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Jessie Rohrer
Jessie Rohrer

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Rails/JS Project: Apple Expert Back End

For my 4th project for the Flatiron School software engineering boot camp, we have to build a single page application with a Rails back end and an HTML/CSS/object-oriented JavaScript front end. I came up with a couple of ideas, but settled on a little app that will give you apple variety suggestions based on what type of recipe you're trying to make. (This project gave me major fall vibes, and now I just want to hang out with some cider!)

I have to admit that I found this section of the curriculum lacking...We were introduced to some pretty high level JS stuff without covering the basics, and there was a side-step into functional programming for 1 lesson and a pretty hefty lab. I spent a lot of time on my own reading and learning the JS basics elsewhere. I know there is a section of JS in the pre-work for the boot camp, but as a self-paced student, I was told to skip the pre-work and jump right into the curriculum, so I think I missed out, and now I no longer have access to the pre-work.

I also had some difficulty with OOJS, mostly because JS has prototypal inheritance, whereas Ruby has class-based inheritance. Thanks to the syntactic sugar of ES6, writing a JS class looks an awful lot like writing a Ruby class does, with some exceptions, but it behaves differently. I stumbled a lot trying to figure out what should go into a JS class vs. living in the index.js file or in an API class, and how to get the class-level data to be accessible elsewhere. My app is working, but I am going to spend more time before my assessment researching so that I can fully understand what I've written.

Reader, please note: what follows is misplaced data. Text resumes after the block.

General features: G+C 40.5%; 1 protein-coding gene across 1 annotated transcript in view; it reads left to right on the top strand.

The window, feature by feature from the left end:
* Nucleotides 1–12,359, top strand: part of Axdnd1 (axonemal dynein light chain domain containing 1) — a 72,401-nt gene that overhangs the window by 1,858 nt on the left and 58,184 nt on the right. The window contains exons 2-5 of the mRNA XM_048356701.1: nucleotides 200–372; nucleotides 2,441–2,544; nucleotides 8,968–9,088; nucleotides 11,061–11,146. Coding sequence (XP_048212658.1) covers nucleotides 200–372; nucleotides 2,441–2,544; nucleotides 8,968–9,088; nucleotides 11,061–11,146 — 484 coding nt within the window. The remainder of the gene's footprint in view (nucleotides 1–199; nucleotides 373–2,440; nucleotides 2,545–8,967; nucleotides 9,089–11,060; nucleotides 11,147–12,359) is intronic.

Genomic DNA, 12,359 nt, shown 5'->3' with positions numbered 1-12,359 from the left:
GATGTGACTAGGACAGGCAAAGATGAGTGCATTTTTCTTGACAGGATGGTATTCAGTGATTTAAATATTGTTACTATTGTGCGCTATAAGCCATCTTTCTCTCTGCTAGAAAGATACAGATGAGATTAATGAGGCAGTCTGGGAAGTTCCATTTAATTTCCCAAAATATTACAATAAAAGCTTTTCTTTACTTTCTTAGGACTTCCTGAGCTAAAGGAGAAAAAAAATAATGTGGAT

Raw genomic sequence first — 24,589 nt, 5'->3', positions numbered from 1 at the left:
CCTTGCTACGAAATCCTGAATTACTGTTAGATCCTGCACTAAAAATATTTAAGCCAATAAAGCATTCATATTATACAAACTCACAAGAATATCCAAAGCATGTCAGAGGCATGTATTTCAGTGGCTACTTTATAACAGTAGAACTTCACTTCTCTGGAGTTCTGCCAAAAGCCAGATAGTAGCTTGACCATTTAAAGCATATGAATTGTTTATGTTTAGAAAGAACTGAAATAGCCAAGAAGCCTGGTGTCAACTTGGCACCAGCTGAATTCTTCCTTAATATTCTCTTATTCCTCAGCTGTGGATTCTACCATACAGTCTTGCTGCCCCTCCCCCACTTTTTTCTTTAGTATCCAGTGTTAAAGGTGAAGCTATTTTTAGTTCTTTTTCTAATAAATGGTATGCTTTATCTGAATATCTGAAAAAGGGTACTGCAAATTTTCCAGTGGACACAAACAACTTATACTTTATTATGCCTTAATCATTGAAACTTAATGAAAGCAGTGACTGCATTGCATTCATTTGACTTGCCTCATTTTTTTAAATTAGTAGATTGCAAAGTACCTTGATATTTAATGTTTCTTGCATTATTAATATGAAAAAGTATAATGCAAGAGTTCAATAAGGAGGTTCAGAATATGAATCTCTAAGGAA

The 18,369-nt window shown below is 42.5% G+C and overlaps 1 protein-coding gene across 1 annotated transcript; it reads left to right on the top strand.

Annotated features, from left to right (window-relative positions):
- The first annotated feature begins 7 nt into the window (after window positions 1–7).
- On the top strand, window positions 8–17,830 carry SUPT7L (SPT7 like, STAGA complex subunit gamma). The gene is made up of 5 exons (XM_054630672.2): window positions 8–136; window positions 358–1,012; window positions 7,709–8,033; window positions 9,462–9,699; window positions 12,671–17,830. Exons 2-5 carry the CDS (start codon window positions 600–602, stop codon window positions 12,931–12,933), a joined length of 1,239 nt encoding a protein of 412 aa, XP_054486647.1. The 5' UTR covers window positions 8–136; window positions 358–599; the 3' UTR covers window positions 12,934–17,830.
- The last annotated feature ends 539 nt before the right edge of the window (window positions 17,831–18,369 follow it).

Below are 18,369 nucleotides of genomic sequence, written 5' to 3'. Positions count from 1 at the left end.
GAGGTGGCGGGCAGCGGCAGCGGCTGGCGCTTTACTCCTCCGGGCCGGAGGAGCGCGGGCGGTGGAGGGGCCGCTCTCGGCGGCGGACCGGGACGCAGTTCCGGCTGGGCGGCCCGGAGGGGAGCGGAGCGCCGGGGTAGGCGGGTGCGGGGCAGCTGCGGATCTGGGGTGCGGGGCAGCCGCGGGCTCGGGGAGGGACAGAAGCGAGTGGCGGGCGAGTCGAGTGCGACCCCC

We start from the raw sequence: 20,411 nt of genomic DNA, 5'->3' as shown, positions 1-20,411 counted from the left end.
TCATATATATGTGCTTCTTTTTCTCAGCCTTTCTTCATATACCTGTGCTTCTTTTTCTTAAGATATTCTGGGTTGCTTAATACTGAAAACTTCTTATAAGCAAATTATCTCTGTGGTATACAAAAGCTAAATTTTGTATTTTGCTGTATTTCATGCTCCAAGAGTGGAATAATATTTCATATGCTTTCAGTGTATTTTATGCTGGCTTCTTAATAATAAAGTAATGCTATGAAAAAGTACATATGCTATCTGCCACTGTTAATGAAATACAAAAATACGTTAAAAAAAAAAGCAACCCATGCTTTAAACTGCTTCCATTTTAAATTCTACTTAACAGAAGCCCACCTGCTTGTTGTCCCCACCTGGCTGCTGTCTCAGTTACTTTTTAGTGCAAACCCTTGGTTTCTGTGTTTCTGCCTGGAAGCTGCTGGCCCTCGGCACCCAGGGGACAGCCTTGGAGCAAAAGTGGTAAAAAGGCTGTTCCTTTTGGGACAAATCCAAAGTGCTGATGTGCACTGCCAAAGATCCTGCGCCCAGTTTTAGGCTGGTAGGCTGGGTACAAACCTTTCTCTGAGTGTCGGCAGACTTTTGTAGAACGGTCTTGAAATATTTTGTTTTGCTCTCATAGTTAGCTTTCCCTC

When I sat down to start this project, I shot myself in the foot a little bit by choosing a has-and-belongs-to-many relationship between my models in the back end. I couldn't think of a good third model to instead use the more familiar (and better-supported) has-many-through relationship. So, an apple has and belongs to many categories, and a category has and belongs to many apples. Each apple can have multiple categories and each category can have multiple apples.